The Qutb Minar, Quwwat-ul-Islam Mosque, Alai Darwaza and the tomb of Iltutmish are the most striking of the monuments in the Qutb Archaeological Site complex, but that doesn’t mean these are the only structures here. There are other buildings here as well, not as beautiful or historic as the others, but worth stopping off and looking at anyway.
Among the most imposing (not necessarily attractive!) is the massive rubble heap known as Alai Minar. This was supposed to be a replica of the Qutb Minar, built opposite the more famous tower on the other side of the Quwwat-ul-Islam mosque. Sultan Alauddin Khalji (the same man who built the exquisite Alai Darwaza) commissioned the construction of the Alai Minar in the early 1300’s, but ended up abandoning the project. What’s left is the stump of what could have been an even more impressive structure than the Qutb Minar. Today, it provides a good idea of what the Qutb Minar would look like if you took off all the decorative stone cladding.
Behind the Quwwat-ul-Islam mosque is another of Alauddin Khalji’s projects, a series of very plain single-storied buildings made of rubble and dressed with plain grey Delhi quartzite. This was the madarsa (in modern India, a madarsa is synonymous with a school of Islamic learning for children; in medieval India, a madarsa was an institution of higher learning. Other than the Quran, other subjects, such as medicine, logic and jurisprudence would also be included in the curriculum). The madarsa is very stark and unornamented: do, however, look at the arched doorways. You can see that the arches by now were true arches—keystone and all—but the trabeate beam, which in Aibak’s time had been used to hold up the weight, is still there, now used for decorative rather than functional purposes.
The madarsa of Alauddin Khalji surrounds three sides of a grassy rectangle behind the Quwwat-ul-Islam mosque. Part of the madarsa complex, at right angles to the mosque’s screens, includes the tomb of Alauddin Khalji himself. Like the madarsa, this is very plain: just a square platform of rubble, sitting in a roofless square chamber made of the same rubble. Whether or not this is Alauddin’s tomb is also disputed; some feel that something so plain could hardly be the tomb of a sultan. On the other hand, a plain, unornamented tomb would conform to the tenets of Islam. What’s more, the rubble of the tomb was probably once covered with cladding or at least painted plaster, which may well have been fairly heavily decorated.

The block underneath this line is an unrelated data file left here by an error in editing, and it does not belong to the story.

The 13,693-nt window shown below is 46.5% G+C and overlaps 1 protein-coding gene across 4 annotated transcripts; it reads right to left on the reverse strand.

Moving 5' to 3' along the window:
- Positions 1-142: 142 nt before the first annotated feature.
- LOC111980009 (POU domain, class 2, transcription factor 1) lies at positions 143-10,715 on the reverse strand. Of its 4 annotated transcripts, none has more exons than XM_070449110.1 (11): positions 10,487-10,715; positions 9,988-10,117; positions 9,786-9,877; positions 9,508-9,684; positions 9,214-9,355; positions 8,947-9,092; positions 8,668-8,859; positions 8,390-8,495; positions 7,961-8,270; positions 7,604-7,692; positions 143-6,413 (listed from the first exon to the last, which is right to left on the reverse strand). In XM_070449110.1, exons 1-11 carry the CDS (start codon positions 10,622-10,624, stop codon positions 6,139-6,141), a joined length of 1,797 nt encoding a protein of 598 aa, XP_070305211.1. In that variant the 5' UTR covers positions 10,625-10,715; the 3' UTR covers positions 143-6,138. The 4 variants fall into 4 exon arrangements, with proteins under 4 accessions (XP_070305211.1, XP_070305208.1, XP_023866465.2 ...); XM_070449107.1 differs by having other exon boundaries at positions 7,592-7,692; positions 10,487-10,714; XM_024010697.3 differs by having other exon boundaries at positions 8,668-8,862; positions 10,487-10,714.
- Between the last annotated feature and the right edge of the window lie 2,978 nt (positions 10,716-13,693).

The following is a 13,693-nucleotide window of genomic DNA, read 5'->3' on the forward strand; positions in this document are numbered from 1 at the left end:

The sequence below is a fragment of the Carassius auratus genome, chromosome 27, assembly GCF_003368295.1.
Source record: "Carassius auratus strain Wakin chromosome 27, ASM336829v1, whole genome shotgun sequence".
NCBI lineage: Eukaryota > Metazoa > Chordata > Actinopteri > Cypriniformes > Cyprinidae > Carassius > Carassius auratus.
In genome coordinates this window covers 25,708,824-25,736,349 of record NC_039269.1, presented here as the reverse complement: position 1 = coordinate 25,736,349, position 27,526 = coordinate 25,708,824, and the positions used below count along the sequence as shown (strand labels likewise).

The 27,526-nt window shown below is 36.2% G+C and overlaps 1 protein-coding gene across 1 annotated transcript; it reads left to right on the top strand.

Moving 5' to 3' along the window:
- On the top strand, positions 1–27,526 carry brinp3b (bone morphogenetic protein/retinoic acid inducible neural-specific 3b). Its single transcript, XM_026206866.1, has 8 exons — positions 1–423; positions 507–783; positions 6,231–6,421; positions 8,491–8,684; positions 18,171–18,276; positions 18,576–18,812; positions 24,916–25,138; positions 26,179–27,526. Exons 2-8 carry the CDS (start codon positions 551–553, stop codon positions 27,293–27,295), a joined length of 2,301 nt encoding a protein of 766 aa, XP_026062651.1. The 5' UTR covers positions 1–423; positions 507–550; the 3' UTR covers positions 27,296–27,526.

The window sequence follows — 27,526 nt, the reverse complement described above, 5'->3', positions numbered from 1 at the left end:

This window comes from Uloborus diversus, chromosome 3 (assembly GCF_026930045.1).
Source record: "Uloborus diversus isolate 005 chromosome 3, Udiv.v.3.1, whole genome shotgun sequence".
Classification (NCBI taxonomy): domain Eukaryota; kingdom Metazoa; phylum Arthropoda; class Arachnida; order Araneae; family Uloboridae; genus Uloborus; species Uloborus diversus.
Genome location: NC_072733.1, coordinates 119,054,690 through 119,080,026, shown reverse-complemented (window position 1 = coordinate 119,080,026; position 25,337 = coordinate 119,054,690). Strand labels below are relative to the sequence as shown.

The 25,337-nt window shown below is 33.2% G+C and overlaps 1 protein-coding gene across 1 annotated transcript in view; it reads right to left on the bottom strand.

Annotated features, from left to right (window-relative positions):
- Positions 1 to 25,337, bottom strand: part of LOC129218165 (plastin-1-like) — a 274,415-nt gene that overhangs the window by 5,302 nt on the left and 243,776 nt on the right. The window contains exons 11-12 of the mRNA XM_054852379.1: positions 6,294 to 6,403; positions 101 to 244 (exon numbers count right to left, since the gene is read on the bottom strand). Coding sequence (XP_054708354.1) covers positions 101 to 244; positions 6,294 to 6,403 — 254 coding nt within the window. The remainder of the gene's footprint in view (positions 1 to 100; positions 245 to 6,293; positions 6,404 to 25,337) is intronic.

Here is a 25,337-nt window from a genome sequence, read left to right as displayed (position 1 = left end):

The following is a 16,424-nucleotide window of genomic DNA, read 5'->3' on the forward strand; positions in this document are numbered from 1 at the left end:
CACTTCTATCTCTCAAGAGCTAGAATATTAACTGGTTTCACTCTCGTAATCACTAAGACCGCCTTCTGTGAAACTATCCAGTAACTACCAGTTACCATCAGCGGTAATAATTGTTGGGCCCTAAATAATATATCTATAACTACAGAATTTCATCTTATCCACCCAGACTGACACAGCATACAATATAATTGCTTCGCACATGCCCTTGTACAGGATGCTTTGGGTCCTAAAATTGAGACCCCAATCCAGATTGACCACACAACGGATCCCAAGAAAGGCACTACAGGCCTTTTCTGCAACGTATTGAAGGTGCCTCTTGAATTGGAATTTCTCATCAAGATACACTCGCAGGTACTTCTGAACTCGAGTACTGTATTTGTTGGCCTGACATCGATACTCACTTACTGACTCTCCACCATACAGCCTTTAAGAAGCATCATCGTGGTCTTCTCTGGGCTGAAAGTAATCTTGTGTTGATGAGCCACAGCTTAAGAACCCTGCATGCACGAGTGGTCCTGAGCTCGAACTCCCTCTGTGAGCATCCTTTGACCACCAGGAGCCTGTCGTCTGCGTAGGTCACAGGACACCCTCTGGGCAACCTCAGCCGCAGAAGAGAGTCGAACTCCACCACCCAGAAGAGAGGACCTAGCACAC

One tomb that does present a more ornate picture is the tomb of Imam Zamin,, a religious man who hailed from Turkestan but settled in Delhi in the early 16th century. He was, at least for a while, the head alim or scholar of the Quwwat-ul-Islam mosque. Imam Zamin built this tomb within his own lifetime, and was buried in it when he died in 1536 AD. It’s a small domed building standing just outside the eastern gate of the Alai Darwaza. Built over two hundred years after the Alai Darwaza, the tomb shows signs of how architectural fashions had changed in the intervening years. The intricate horror vacui has disappeared, giving way to more extensive use of carved jaalis (`filigree’ screens of pierced stone); the dome is more rounded than on the Alai Darwaza and is topped with a finial; and a chhajja—a dripstone or overhang—projects between the dome and the walls below. You’ll see two finely carved medallions in the shape of lotuses on either side of the doorway into the chamber: these too are a later development, more characteristic of Mughal architecture. The tomb of Imam Zamin has another example of a decorative element that evolved from a functional one: ornamental battlements, which were typically used on the ramparts of fortresses as defensive structures, form a pretty edge all around the base of the dome.
As you emerge from the complex, past the sarai and out of the main gate, keep a lookout on your right. Outside the complex, but within a fenced enclosure of its own, stands a very awkward looking structure that looks like a squat pyramid, steps and all. Beyond it, in another enclosure, stands a similar structure of about the same size, but in the shape of a spiral: it looks a bit like a periwinkle seashell sliced in half and placed on its broad end. Both structures are made of plain, unadorned stone and look utterly out of place. These are together known as Metcalfe’s Follies. Thomas Metcalfe was the Commissioner of Delhi in the mid 1800’s, and although his work was centred round north Delhi (Shahjahanabad—the area today known as Chandni Chowk and its environs), he made his weekend home in Mehrauli. The home he made is known as Dilkusha—it was in a tomb that he purchased and had renovated—and Metcalfe spent much time and effort in sprucing up the neighbourhood. Part of the `beautification’ he undertook was the building of the follies—false ruins—that were at the time popular in English landscape design. If Metcalfe had erected his follies in a more subdued part of Delhi, they might just have been interesting and quirky features; in the vicinity of something as awesome as the Qutb Minar, they stick out like a sore thumb.